Ezekial 36:26 (NASB)I will give you a new heart and put a new spirit within you; and I will remove the heart of stone from your flesh and give you a heart of flesh.


Saturday, February 23, 2013

Slacking or Serving?

"Our intentions are the product of sincerely seeking His will with an undivided heart. There is nothing practically worthwhile about [good intentions] until they are carried out. Perhaps they honor God in spirit, but who will see His honor if they are buried deep within? The vision that Gad has given His servants, the works He has called them to, the glory He wants them to reflect - all begin in the heart, but they do not end there. They end by moving us into action. We become His children by faith, but we become His servants by work. Good, godly intentions are meant to be lived, not dream of."
- From Walk with God, "Better Intentions"
 
Image from http://urbanchristiannews.com
James 2:17 - Faith by itself, if it is not accompanied by action, is dead.
Are you serving the Lord in your church, community, and world? Are you doing His service out of love to your Savior (with a good attitude), or are you doing it to impress others or check it off your "to-do" list? God may or may not be calling you to serve in Asia, Africa or South America...God may or may not be calling you to serve in your local soup kitchen, food pantry, rescue center, or pregnancy center...and God may or may not be calling you to serve in the church nursery, small group class, or music ministry - only you know what He has placed on your heart in regards to where you are called to serve. But God will be calling you to serve in some capacity, and most of the time, it is not convenient. I have found, however, that once our hands are working for His glory (notice I didn't say "for our own glory"), we love what we are doing and for Whom we are working for. If you are not serving, pray about where the Lord might have you serve. God did not call us to simply sit in church and warm the pews. I've seriously never been so blessed in my life as when I began serving others for my Lord's glory. With a solemn heart, I can say that I see way too many that claim to be "Christ followers" that never lift a finger...a true follower of Christ will have an unquenchable desire to do all he or she is able for the benefit of God's kingdom.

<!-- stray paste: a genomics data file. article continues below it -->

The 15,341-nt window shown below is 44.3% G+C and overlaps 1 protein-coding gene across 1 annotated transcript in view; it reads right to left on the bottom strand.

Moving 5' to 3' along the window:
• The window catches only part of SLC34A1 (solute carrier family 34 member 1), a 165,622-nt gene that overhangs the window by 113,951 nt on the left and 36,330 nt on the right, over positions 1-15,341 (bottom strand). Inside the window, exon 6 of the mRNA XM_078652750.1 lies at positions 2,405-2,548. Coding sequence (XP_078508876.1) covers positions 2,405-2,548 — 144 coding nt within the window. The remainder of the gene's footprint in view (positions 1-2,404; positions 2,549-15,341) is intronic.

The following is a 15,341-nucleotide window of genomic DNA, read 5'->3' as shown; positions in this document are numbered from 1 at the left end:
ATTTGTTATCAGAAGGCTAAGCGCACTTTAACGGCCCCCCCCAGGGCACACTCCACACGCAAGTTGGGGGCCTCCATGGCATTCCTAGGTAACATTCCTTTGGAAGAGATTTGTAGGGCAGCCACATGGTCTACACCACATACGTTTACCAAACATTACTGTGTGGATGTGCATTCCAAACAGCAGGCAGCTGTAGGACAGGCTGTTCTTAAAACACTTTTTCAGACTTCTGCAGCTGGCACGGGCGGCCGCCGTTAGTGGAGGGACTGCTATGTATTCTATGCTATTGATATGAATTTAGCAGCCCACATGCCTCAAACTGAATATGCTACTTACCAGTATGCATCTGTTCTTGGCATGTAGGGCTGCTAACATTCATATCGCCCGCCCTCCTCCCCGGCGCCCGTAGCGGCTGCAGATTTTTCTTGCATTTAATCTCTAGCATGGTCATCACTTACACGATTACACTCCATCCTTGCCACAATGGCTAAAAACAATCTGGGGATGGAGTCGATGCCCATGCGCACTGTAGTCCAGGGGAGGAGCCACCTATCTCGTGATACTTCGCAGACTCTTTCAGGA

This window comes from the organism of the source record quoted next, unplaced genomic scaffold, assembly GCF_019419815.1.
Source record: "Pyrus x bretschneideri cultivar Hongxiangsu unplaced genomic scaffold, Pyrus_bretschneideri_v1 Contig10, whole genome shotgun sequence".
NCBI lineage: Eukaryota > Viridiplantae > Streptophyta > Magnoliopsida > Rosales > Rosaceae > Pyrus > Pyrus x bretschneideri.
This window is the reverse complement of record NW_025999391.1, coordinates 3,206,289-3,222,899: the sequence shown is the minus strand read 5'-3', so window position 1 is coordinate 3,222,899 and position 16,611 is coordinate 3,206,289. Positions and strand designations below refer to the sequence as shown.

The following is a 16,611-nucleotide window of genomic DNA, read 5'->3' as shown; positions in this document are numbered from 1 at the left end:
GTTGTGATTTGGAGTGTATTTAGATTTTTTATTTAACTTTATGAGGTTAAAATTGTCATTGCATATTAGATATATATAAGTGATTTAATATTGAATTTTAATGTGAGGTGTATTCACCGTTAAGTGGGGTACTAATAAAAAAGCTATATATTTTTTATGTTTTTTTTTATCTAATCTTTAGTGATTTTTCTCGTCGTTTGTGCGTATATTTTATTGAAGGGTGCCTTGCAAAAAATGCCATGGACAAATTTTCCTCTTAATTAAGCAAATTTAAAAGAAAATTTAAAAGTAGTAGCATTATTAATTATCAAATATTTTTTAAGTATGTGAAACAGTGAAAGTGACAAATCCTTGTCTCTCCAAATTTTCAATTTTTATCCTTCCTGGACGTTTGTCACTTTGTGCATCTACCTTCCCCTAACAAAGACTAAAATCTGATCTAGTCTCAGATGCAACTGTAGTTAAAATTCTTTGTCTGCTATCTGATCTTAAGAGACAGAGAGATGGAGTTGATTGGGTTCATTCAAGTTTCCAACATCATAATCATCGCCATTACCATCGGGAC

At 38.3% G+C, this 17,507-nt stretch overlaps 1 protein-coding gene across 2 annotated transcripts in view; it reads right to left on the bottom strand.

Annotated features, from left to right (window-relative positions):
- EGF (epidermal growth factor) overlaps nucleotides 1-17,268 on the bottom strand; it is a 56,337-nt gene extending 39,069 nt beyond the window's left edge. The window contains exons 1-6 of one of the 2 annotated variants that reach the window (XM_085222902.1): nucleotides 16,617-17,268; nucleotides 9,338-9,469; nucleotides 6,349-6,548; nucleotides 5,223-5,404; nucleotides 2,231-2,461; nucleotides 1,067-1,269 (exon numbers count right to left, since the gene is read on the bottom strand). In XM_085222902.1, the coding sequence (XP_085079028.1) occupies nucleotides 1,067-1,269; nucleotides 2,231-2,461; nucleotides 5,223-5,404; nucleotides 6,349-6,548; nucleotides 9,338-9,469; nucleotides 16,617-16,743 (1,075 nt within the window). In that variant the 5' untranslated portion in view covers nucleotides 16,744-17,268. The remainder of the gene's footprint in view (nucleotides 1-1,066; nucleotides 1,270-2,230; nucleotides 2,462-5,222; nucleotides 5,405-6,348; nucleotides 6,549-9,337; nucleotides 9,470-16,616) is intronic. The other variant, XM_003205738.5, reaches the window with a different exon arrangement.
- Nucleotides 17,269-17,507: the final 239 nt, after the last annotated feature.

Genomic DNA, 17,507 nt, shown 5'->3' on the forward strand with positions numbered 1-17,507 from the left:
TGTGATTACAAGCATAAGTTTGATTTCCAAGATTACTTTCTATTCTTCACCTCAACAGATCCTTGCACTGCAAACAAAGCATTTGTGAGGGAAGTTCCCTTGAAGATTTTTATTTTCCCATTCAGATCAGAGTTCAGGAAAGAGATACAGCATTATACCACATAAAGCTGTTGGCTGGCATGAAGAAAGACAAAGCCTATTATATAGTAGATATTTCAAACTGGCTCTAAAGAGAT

Saturday, February 2, 2013

Saved by Grace Alone

 

Image from http://woodcrestchurch.org
Does baptism save us?

I strongly believe we are saved only by the blood of Jesus Christ, and baptism is the symbol of the death, burial, and resurrection. Here is my scriptual defense:

Scripturally speaking, What about the thief on the cross? Jesus doesn't make exceptions. To say that baptism is required is negating parts of the scriptures (see below). Jesus tells us over and over that we can ...believe and enter into His fellowship. Yes, we are also to be baptized, but it is not what saves us. It is what it symbolizes - the death, burial, and resurrection of Jesus. If baptism DOES save us, why do the scriptures, such as Mark 16:16, say in the latter part "he that does not believe will be condemned"? - it does not say "he that does not believe and is not baptized will be condemned." Therefore, it is absolutely clear that what saves a person is living faith in Jesus Christ which is followed by baptism. Note that we never find the expression in the New Testament that he who was not baptized will perish...never.

Luke 23:39-43 - The thief on the cross - he believed, and Jesus saved him. To say that this is an exception negates who God is - He is just - He does not make exceptions.

John 3:18 - "Whoever believes in Him is not condemned, but whoever does not believe stands condemned already because he has not believed in the name of God's one and only Son." Ephesians 2:8-9 - "For it is by grace you have been saved, through faith - and this not from yourselves, it is the gift of God. 9 NOT BY WORKS, so that no one can boast." Acts 22:16 - "wash your sins away" - Baptism is the outward sign of an inward work of grace. The outward ritual, however, does not produce the inward grace. (see Romans 2:28-29, Ephesians 2:8-9, Philippians 3:4-9)

Romans 2:28-29 - circumcision of the heart is what matters, rather than the physical act of circumcision

Romans 6:3-4 - a symbol of the act of embracing Jesus' death, burial, resurrection

Philippians 3:8-9 - "What is more, I consider everything a loss compared to the surpassing greatness of knowing Christ Jesus my Lord, for whose sake I have lost all things. I consider them rubbish, that I may gain Christ and be found in Him, not having a righteousness of my own that comes from the law, but that which is through faith in Christ - the righteousness that comes from God and is by faith." Paul never says that it is through faith and physical baptism.

In summary, baptism is the testimony of an already cleansed soul. We are saved by what baptism symbolizes - the death, burial, and resurrection of Jesus. We are not saved by a ritual, but by the supernatural power of the resurrection.